On the most recent CTMcast, Jack, Ben, and Tim Nicolle, founder and CEO of PrimaDollar, touched upon the importance that digital identity will play in facilitating the building of trust in a digital consumer landscape. This concept is being put to the test in Spain, where ten leading companies are working together to develop a self-managed digital identity model with blockchain technology.
The project, involving Banco Santander, Bankia, BME, CaixaBank, Inetum, Liberbank, Línea Directa Aseguradora, Mapfre, Naturgy and Repsol, and also the Alastria consortium, aims to give users control over their personal data, allowing digital identity to be self-managed by each person in a secure and reliable manner.
Self-managed identity enables people to have their personal data in a single digital identity, backed by the companies involved and stored on their own mobile device. Users may decide who to share the data with at any time in a fast, simple, secure process, in order to take up any service with no need to fill in tedious forms. For example, they may use their data validated by other organisations to hire a car, take out insurance, arrange a loan, take up an electricity service, or any service they wish, in just a few clicks.
Creation of a self-managed digital identity furnishes the certainty that information is reliable and has not been altered, thanks to blockchain technology. The challenge is to ensure that it has legal effects which are equivalent to the most advanced data validation and authentication processes available today.
New business models, greater efficiency and more benefits
This development will give the participating companies greater efficiency and improvements in various processes, such as registration of users. Also, in a bid to pass on their innovative capacity to people's lives, the project will enable participating companies to design new business models (individual and/or collective) to improve the user experience on the basis of the potential of self-managed digital identity.
During the concept test, now complete, the organisations found that the solution works satisfactorily. The second phase of the project is beginning this month. This aims to complete development within the next six months, in order to roll out this solution in a real production environment in May 2021. The companies participating in this concept test see great potential for all sectors.
At the present time, the demos function on one of the Alastria consortium's blockchain infrastructures (Ethereum-Quorum). This is a pioneer development in the use of the open-code libraries developed by the Alastria Identity Committee. In the months ahead work will also be carried out on other aspects of technical implementation and use cases.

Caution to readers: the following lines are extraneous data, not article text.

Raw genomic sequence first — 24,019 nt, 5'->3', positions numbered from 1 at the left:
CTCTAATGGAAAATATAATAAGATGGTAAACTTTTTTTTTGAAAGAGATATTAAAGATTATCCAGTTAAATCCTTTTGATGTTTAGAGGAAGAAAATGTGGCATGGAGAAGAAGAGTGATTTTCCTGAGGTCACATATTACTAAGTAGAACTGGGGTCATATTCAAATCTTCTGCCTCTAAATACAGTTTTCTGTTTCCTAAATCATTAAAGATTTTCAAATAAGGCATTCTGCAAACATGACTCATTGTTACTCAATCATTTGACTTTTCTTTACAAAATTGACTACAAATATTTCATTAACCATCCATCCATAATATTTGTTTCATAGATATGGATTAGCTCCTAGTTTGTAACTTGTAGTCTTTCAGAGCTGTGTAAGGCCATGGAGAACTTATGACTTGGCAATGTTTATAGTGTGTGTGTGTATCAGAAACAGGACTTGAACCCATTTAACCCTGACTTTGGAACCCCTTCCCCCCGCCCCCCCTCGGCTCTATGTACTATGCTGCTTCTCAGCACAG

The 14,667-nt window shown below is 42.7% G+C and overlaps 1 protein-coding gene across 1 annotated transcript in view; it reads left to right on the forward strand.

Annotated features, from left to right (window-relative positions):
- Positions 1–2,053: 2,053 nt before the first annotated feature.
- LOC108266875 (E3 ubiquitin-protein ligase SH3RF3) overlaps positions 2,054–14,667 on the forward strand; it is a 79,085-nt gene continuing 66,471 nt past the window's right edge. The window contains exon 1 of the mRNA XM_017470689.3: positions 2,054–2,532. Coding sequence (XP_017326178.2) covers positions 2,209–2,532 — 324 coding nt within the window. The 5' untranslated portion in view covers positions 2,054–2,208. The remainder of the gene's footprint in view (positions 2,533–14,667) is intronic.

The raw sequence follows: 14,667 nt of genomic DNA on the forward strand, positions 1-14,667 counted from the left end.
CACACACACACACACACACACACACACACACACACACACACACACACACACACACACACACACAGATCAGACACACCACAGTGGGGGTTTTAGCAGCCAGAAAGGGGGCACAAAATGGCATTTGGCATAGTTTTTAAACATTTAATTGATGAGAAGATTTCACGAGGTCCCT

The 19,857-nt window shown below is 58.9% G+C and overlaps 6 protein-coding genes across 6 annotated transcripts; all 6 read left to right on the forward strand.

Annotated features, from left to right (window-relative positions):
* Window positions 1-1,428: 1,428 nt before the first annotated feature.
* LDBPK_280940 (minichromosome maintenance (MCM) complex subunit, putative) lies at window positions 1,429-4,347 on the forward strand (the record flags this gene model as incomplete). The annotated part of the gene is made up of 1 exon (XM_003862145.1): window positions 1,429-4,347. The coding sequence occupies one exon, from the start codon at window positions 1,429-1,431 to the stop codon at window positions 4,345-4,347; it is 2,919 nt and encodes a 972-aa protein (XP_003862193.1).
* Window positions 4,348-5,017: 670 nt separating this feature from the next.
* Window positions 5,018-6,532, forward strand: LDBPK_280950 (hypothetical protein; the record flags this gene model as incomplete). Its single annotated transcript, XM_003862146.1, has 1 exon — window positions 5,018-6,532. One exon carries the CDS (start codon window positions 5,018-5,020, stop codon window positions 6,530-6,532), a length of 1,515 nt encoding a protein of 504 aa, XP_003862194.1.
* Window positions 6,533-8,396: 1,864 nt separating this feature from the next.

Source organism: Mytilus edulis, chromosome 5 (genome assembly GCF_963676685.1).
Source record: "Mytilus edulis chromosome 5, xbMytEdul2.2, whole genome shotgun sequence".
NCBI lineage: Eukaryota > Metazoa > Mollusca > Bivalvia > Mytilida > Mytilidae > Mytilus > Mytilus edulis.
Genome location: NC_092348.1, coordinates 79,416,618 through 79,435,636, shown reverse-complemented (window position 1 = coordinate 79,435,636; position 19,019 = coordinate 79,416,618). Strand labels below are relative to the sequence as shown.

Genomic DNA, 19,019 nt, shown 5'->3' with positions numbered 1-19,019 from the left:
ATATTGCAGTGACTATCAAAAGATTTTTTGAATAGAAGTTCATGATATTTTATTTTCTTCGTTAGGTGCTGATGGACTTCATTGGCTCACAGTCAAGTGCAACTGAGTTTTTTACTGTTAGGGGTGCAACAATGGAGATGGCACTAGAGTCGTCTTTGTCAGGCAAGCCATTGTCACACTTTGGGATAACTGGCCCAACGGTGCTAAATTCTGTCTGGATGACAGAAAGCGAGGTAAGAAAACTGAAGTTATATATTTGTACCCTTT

The project undertaken by these companies is a technological challenge that they say will bring Spain to the fore in terms of blockchain and identity management, a basic issue in digital environments for both users and businesses. The solution will also help fight attempted fraud and identity theft with greater efficiency.
Alastria ID, the basis of the initiative
This project is based on the Alastria digital identity model (Alastria ID). The company is the first multisector consortium, composed of 600 partners including large companies, SMEs, public authorities and academic institutions, which aims to establish a public permission-based blockchain infrastructure, designed pursuant to Spanish and EU regulations.
Alastria ID has come about thanks to the cooperation of more than 100 members of this consortium, not only in terms of technical aspects and security, but also in legal terms, because Alastria brings digital technology lawyers into the design, to take account of all major regulatory aspects, particularly those concerning the General Data Protection Regulation (GDPR).
Since the first phase of the Dalion project kicked off in October 2019, this model has been analysed from a number of different perspectives (business, security, technology, legal issues, user experience, for example), and the necessary software components have been developed to enable organisations to offer the utilisation of self-managed identity in their business applications.
The ten companies involved in the Dalion project have built a solution that can guarantee the integrity and quality of data, preventing any duplication and errors, protect user privacy because no personal data are stored in the blockchain network or in a centralised format, and prevent any traceability of the data subject's activity on the network. The project includes observers from public authorities such as Alcobendas Town Hall and the University of Zaragoza, among others.
The Dalion project seeks to improve upon traditional single sign-on (SSO) solutions such as Google or Facebook, on the main premise that digital identity, composed of multiple attributes (credentials), is certified and validated by the issuers of the credentials. This means a single solution may be used to take up any kind of service on internet securely, a process which previously required specific complex mechanisms by each company or a physical presence.
The Alastria ID identity model has been presented to the Spanish Standardisation Association (UNE), and is moving forward from a "de facto" standard to a formal standard, and has also been submitted to other international standardisation bodies such as CEN/CENELEC, UNE's European counterpart, and has also served as inspiration for the European Commission's self-sovereign identity initiative, ESSIF.
The Dalion project looks set to bring practical and useful digital identities one step closer to reality.
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